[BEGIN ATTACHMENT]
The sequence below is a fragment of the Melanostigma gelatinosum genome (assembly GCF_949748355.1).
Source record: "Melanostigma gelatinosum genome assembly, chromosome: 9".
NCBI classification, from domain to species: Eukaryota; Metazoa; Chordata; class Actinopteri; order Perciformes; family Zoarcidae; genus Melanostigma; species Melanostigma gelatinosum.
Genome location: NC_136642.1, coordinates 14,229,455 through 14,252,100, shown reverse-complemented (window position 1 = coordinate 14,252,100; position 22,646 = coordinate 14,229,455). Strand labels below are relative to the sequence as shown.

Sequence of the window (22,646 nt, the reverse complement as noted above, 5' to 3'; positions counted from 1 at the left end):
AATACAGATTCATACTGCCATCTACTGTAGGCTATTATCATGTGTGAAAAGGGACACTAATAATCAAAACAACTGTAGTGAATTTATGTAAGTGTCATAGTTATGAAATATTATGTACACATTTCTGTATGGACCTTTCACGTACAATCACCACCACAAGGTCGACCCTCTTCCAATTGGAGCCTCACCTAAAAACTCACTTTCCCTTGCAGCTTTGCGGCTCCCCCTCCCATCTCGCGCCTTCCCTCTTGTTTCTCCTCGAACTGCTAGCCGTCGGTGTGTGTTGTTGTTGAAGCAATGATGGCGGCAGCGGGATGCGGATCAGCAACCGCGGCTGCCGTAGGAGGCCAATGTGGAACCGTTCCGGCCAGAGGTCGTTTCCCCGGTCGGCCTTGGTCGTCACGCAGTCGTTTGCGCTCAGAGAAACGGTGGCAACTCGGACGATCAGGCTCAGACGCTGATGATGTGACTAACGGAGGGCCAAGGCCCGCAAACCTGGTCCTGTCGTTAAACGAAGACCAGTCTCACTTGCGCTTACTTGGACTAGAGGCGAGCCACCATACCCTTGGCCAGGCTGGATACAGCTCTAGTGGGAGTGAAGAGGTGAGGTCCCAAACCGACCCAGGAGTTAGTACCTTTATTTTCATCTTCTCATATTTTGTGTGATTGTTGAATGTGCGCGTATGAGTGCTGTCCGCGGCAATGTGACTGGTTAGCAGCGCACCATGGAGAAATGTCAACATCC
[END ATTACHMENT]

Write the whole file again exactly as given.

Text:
The sequence below is a fragment of the Melanostigma gelatinosum genome (assembly GCF_949748355.1).
Source record: "Melanostigma gelatinosum genome assembly, chromosome: 9".
NCBI classification, from domain to species: Eukaryota; Metazoa; Chordata; class Actinopteri; order Perciformes; family Zoarcidae; genus Melanostigma; species Melanostigma gelatinosum.
Genome location: NC_136642.1, coordinates 14,229,455 through 14,252,100, shown reverse-complemented (window position 1 = coordinate 14,252,100; position 22,646 = coordinate 14,229,455). Strand labels below are relative to the sequence as shown.

Sequence of the window (22,646 nt, the reverse complement as noted above, 5' to 3'; positions counted from 1 at the left end):
AATACAGATTCATACTGCCATCTACTGTAGGCTATTATCATGTGTGAAAAGGGACACTAATAATCAAAACAACTGTAGTGAATTTATGTAAGTGTCATAGTTATGAAATATTATGTACACATTTCTGTATGGACCTTTCACGTACAATCACCACCACAAGGTCGACCCTCTTCCAATTGGAGCCTCACCTAAAAACTCACTTTCCCTTGCAGCTTTGCGGCTCCCCCTCCCATCTCGCGCCTTCCCTCTTGTTTCTCCTCGAACTGCTAGCCGTCGGTGTGTGTTGTTGTTGAAGCAATGATGGCGGCAGCGGGATGCGGATCAGCAACCGCGGCTGCCGTAGGAGGCCAATGTGGAACCGTTCCGGCCAGAGGTCGTTTCCCCGGTCGGCCTTGGTCGTCACGCAGTCGTTTGCGCTCAGAGAAACGGTGGCAACTCGGACGATCAGGCTCAGACGCTGATGATGTGACTAACGGAGGGCCAAGGCCCGCAAACCTGGTCCTGTCGTTAAACGAAGACCAGTCTCACTTGCGCTTACTTGGACTAGAGGCGAGCCACCATACCCTTGGCCAGGCTGGATACAGCTCTAGTGGGAGTGAAGAGGTGAGGTCCCAAACCGACCCAGGAGTTAGTACCTTTATTTTCATCTTCTCATATTTTGTGTGATTGTTGAATGTGCGCGTATGAGTGCTGTCCGCGGCAATGTGACTGGTTAGCAGCGCACCATGGAGAAATGTCAACATCC